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Later today, President Trump plans to sign an executive order aimed at the cost of health care. He's been talking about high prescription drug prices in particular since his campaign. NPR White House correspondent Tamara Keith has this look at how and why President Trump turned his focus to that issue.
TAMARA KEITH, BYLINE: It was the night before the New Hampshire primary 2016. With snow falling outside, President Trump was giving one of his usual stem-winding campaign speeches in an arena in downtown Manchester. Then, in the midst of mocking his opponent's debate performance, he started talking about something new.
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PRESIDENT DONALD TRUMP: We're going to bring down the price of health care. We're going to bring it down big league - big, big league.
KEITH: In particular, prescription drug prices.
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TRUMP: My friend calls me up - a great doctor - he says, you know, Donald you're running, and you're doing great, and I'm so proud of you. I love to hear. I say, say it again. And he said...
TRUMP: ...But you know, with the medical and with the drugs, the United States, the largest purchaser, and they don't negotiate price.
KEITH: The idea of Medicare negotiating to reduce the price of prescription drugs had long been pitched by Democrats. But here was a Republican presidential candidate - albeit an unorthodox one - making the same populist pitch.
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TRUMP: If we competitively bid drugs in the United States, we could save as much as $300 billion a year.
TRUMP: Think of that. No, think of it.
KEITH: His numbers were way off. But for the businessman candidate, talking about competitive bidding was on brand. A White House official tried to figure out who Trump's doctor friend was but was unable to provide a name to NPR.
Barry Bennett, an adviser to the Trump campaign in early 2016, says Trump sat down with voters out of view of the press before most of his rallies and would have gotten an earful about prescription drug prices, especially in New Hampshire.
BARRY BENNETT: It's one of those border states where they send people to Canada to get their prescription drugs at a cheaper price. And you know, they see it on the news all the time, and they're angry about it.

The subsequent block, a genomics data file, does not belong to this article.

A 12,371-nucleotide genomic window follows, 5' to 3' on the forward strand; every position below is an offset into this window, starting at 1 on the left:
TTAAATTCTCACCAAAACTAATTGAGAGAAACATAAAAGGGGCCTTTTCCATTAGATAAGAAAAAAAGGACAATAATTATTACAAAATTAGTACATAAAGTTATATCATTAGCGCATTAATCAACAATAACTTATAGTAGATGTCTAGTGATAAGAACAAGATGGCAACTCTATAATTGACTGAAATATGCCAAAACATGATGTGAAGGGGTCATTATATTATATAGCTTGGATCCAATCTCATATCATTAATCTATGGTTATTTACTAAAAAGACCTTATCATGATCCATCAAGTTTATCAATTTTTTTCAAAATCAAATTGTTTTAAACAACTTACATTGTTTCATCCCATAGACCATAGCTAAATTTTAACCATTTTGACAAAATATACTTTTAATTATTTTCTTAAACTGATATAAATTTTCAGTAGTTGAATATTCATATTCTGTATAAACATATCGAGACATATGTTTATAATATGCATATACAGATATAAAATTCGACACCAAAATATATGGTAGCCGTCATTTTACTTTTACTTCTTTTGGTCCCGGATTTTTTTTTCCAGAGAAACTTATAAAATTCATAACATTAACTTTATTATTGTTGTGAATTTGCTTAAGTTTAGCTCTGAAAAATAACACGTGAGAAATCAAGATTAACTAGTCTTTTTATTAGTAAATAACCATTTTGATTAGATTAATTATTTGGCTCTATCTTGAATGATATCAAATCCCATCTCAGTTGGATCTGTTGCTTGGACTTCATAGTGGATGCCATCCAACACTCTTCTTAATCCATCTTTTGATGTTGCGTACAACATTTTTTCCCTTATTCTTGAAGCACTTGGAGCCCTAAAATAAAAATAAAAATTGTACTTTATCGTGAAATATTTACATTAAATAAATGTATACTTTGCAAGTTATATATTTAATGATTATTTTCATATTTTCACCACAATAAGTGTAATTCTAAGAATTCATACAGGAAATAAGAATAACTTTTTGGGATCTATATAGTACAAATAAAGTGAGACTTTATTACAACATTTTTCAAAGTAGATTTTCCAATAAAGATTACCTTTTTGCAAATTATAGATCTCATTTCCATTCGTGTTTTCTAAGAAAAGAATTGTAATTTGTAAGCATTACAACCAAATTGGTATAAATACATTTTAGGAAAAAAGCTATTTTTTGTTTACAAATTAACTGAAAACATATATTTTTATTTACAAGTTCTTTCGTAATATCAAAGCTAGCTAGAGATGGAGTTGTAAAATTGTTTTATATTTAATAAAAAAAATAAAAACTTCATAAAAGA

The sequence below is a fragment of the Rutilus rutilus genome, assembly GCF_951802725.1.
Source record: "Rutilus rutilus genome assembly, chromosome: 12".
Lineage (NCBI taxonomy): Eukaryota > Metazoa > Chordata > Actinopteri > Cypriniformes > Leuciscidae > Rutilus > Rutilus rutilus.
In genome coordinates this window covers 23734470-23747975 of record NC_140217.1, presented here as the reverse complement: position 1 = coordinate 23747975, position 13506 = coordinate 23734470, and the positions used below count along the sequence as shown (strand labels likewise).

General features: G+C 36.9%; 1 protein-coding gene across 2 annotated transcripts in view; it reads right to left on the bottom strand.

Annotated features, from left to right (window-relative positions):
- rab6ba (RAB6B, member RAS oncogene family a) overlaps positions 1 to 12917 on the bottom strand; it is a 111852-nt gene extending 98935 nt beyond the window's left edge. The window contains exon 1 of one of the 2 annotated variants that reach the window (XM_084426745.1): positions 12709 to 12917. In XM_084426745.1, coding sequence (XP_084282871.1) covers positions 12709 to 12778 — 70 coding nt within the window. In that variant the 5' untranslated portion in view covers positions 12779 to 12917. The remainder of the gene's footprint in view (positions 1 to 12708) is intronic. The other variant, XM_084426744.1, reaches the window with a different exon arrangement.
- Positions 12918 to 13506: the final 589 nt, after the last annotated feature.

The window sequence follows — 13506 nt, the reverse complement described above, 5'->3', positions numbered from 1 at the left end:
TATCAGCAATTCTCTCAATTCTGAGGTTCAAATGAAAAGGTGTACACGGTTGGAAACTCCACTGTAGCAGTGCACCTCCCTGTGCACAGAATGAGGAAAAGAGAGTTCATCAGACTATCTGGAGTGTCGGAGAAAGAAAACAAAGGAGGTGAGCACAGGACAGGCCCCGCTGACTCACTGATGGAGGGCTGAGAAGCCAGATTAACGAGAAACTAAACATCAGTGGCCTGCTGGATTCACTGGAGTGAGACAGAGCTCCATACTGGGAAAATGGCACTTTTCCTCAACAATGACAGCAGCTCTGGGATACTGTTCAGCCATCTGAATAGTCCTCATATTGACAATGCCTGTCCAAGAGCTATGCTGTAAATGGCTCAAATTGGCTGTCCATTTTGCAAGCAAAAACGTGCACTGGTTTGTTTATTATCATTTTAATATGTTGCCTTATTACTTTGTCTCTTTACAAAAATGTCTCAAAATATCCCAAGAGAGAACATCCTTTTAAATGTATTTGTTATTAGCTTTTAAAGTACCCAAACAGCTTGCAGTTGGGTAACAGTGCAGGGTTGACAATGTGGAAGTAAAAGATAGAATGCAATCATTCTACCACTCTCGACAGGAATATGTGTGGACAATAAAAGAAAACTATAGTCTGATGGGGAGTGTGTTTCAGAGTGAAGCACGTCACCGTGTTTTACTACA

KEITH: At the time Trump started talking about drug prices, outrage had been in the air for months.
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UNIDENTIFIED REPORTER #1: Since 2008, the price pharmacies pay for an EpiPen two-pack has shot up from $100 to...
UNIDENTIFIED REPORTER #2: This is basically the same product it was in 2009. And yet, the price has gone up 300 or 400...
UNIDENTIFIED REPORTER #3: The so-called pharma bro now being called the smirking CEO as he scoffs his way..
MARTIN SHKRELI: I probably would have raised the price higher.
KEITH: High prescription drug prices are one of those rare issues where voter concern crosses party lines evenly. Mollyann Brodie heads public opinion research for the Kaiser Family Foundation.
MOLLYANN BRODIE: Everybody can agree that they're too high, that they're unreasonable and that they're a big problem and that something needs to be done about them. And in fact, they agree on a lot of potential solutions. A lot of things that have been put out there are things that Republicans, Democrats and independents all agree about.
KEITH: She says one of the solutions that is overwhelmingly popular is having the government negotiate with drug companies to get a better price for people on Medicare. And that's exactly what Trump was pitching in his campaign. Never mind that it was out of sync with Republican orthodoxy, all the better for Trump, says Bennett - himself a longtime Republican consultant, aide and now lobbyist.
BENNETT: He's totally untethered by 40 years of protecting pharma. He heard people angry. They had a perfectly good case, and he started talking about it and I think now is, you know, still talking about it.
KEITH: Two-and-a-half years into his presidency, Trump hasn't carried out his promise to have Medicare negotiate with drug companies. And an administrative action that would tiptoe in that direction is in a holding pattern after thousands of public comments poured in. But people in the health care industry say Trump and his administration are putting pressure on drug companies. And Trump is once again campaigning on the issue.
Tamara Keith, NPR News.
(SOUNDBITE OF MARC MAC'S "FONIX") Transcript provided by NPR, Copyright NPR.